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The forever puppy

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posted on Mar, 8 2013 @ 08:19 AM
Apparently, one of the latest internet frauds out there is this claim that someone has created a "forever puppy" by mixing Cocker Spaniels and Golden Retrievers. You can find sites making this claim:

Here's a fully-grown Golden Cocker Retriever. Forever a puppy

Sounds great, you get a cute little puppy that never grows up to become a big, fat, smelly, lazy dog that likes jumping up on everyone who visits your house. Who wouldn't want that?

Unfortunately, there's this funny thing called "reality" and the truth of the matter is that there is no such thing as a "forever puppy".

Regarding this "forever puppy" nonsense:
I’m sure many of you have seen this photo with the caption “Guys. This is a fully grown Golden Cocker Retriever. In other words, a forever puppy.”

Let’s set the record straight.

-This is not a full-grown dog. This is an actual puppy. This is what this mix looks like when fully grown:

-Anyone who breeds this mix is an irresponsible breeder, and anyone who buys one of these puppies is an irresponsible buyer.

-The breeding of designer dogs like this must stop. All it does is create more unwanted pets and prevent dogs who already exist and need homes from being adopted.


It sure does look like they are setting people up for disappointment. Sure, the full grown dog is still plenty cute but, how many shallow, petty owners wouldn't toss it off to the shelters after it doesn't live up to the hype?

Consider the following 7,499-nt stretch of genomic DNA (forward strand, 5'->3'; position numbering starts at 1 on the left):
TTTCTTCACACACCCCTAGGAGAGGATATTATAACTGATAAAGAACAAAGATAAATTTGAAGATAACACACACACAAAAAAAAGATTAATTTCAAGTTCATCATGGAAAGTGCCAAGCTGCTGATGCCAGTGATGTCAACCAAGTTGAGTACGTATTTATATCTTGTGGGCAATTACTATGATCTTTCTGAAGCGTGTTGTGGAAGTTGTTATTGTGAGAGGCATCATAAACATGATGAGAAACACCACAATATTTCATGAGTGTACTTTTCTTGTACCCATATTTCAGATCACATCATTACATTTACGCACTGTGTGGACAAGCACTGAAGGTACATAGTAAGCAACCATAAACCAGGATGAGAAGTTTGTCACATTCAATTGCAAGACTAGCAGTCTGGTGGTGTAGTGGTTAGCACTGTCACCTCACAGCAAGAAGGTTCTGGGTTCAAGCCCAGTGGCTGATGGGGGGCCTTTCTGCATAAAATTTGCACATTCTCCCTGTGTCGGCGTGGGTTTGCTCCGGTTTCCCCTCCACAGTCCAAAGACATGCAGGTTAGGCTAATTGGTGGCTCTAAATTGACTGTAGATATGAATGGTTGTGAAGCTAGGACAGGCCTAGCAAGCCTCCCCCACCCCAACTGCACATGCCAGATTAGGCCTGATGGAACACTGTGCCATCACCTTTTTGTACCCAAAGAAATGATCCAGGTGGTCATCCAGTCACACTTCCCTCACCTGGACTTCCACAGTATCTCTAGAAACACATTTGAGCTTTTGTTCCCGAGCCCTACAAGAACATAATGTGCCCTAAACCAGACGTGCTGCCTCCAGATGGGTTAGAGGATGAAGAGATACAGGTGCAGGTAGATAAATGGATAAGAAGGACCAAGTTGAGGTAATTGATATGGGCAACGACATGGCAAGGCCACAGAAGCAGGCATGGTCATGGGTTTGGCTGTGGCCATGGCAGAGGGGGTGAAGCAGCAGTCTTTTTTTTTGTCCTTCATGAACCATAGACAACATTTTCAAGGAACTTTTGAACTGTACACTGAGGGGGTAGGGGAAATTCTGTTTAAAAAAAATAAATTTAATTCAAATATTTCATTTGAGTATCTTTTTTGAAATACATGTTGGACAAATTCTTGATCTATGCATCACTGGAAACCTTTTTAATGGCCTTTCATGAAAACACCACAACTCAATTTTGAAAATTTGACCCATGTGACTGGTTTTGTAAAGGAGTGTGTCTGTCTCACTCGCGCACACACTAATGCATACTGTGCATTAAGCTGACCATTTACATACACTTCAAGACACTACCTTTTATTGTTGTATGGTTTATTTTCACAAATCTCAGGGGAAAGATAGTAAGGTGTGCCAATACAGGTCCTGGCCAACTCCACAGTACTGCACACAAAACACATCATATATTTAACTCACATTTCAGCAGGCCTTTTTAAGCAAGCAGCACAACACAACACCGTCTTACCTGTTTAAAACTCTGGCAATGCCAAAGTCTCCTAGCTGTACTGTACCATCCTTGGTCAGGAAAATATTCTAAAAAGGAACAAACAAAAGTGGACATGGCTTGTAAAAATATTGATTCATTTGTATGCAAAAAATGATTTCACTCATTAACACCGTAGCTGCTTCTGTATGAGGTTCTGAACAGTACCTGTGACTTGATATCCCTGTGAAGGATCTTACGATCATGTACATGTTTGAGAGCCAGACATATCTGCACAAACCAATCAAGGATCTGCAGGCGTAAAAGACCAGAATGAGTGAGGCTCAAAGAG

Internet frauds like this are despicable. I hope anyone who gets taken in by this one at least has the responsibility to take care of the dog they've adopted after its grown out of its puppy stage.

Let the buyer beware.

posted on Mar, 8 2013 @ 08:27 AM
There are many breeds of dogs which have been inbreed so much that it is actually evil to continue the breed, look at King charles spaniel they have been breed for a look that makes the dogs brain to big for it's head and causing severe pain throughout it's life.

I urge people to watch this

I also urge dog owners to only get mixed breeds they are more healthy and do not suffer.

posted on Mar, 8 2013 @ 08:49 AM
While researching this dog, I found another site that offers "forever puppies" by swapping out the dog every six months.

Perpetual Puppy

Wouldn't you like a puppy forever and ever?
Everyone loves puppies, but cute puppies have a habit of growing into large smelly dogs. have for the first time in history solved this problem. You can now buy a Perpetual PuppyTM that will be forever a puppy!

How does this work?
Simple. You order a puppy from us. We send you a beautiful 3 month old puppy of your chosen breed. You get to keep, play with, and love this puppy for 6 months. At the end of that 6 month period, we collect the puppy. You have a choice of receiving a replacement puppy for an additional £299.99 payment, or terminating your Perpetual PuppyTM contract. This happens every 6 months, so you can if you choose keep a Perpetual PuppyTM forever.

How much does this cost?
The first puppy costs £499.99 (inc VAT and delivery). Each subsequent replacement costs £299.99 (inc VAT and delivery).

What happens to the old puppy?

Shiny Shack

They grind them up to make hamburger for the European market, of course.

Actually, they claim they find them all good homes but, who really believes that bunk?

I don't know what type of person can treat a living animal in this way. How is it that someone would not become attached to the puppy after raising it for six months? What type of sick